Shinn took a class on web design and designed the Edmonds Studio Tour website. She earned a history degree and an art minor from Central Washington University. In addition to working in the mortgage business, Shinn is an illustrator and owner of her company Fat Dog Arts.

Annie is an intensive-care unit nurse and a photographer where she does high school graduation and engagement pictures. Her art also is a stress reliever of her nursing job.

A graduate of Woodway High School in 1979, Childs was a member of the Woodway Marching Band as a piccolo player. She always looked forward to band class because of the belonging feeling of the community and her best friend was the baton twirler.

“When you go to reunions, nobody really gets together because they had algebra together. Nobody gets together and talks about English class,” Childs said. “You get the band people, the football people. It’s where we learned community, and that’s what’s so important about the arts because it makes a community where people feel safe. While I wasn’t the best musician, I was there because of community.”

After high school, Childs earned a degree in business administration and community health education from Central Washington University and had worked in corporate employee health while doing pottery as a hobby. By 2000, she left the corporate job and became a full-time potter in Edmonds and taught pottery in various ESD schools as a guest teacher.

She is also a board member of the Edmonds Art Studio Tour and the Edmonds Art Festival. Childs worked for ESD as an art program coordinator from 2015 until August 2023.

“While I was working for the school district, all of the art teachers continually told me that there were kids who were not English speaking who had just moved in because they couldn’t get into the math and English classes yet because of language and learning difficulties and behavioral issues,” Childs said. “This made it difficult for a lot of kids who just wanted to take an art class because the art classes were always full. So those classes were used to help assimilate our new students who were not English speaking or spoke very little English or for a lot of kids who have learning difficulties.”

Meanwhile, Perrine said that she is currently teaching at Scriber Lake High School with clay sculptor Nathan Seright. “Working with clay is about problem solving,” Perrine said. “Doing this each year allows students to build upon the skills they learned the previous year. Working with clay, using both hands at once, works both sides of the brain. It develops motor skills, hand eye coordination, encourages right-brained thinking as well as developing patience. It is not a fast process nor always successful, but it absolutely builds self-esteem. You should see the sense of pride when students view their work fresh out of the kiln.”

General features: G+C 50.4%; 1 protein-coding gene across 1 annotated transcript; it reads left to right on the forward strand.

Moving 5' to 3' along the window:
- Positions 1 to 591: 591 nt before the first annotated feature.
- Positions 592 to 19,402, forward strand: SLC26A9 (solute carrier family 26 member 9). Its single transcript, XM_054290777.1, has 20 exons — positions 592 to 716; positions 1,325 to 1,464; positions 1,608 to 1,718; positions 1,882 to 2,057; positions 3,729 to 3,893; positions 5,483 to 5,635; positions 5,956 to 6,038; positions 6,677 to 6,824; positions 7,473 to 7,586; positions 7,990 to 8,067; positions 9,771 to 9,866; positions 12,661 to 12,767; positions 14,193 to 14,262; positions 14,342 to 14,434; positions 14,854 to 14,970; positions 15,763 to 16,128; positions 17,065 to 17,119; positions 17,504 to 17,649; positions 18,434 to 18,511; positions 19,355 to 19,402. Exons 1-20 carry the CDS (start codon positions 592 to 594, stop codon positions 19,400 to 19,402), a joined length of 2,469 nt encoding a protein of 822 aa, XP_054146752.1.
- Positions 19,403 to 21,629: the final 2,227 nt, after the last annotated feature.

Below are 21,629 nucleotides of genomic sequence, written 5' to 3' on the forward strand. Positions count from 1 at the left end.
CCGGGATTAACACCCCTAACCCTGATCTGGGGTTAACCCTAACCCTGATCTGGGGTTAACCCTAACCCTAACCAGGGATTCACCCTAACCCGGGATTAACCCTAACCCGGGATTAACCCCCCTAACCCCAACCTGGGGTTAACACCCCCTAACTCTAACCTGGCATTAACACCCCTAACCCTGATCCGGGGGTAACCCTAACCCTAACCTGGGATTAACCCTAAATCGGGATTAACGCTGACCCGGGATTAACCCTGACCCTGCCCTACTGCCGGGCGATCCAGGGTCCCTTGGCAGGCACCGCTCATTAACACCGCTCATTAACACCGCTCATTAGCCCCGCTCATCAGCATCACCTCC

One of Seright’s students remember Perrine from his elementary school years at Mountlake Terrace Elementary. He still kept many of the clay sculptures he made in Perrine’s classes.

“We talked about all the projects he made with me, which he still has, from second to sixth grade,” Perrine said. “Once we made this connection, I knew why he was so gifted in sculpting: it was his prior experience. According to his teacher, he is good with all art mediums and I attribute that to his exposure in elementary school. At the time, his elementary school had parents, teachers and a principal who knew the importance of art in the curriculum, and they were able to secure outside funding through donors and grants to support this program.

“I love encouraging the creative spirit and giving the opportunity for others to express that creativity,” Perrine continued. “Making this connection with a high school student that I had the privilege of working with as a guest artist during five of his elementary school years really showed me that it was all worth it. I got to see first hand what he gained from these earlier lessons.”

For more information and to donate, visit Foundations for Edmonds School District.

— Story and photos provided by the Foundation for Edmonds School District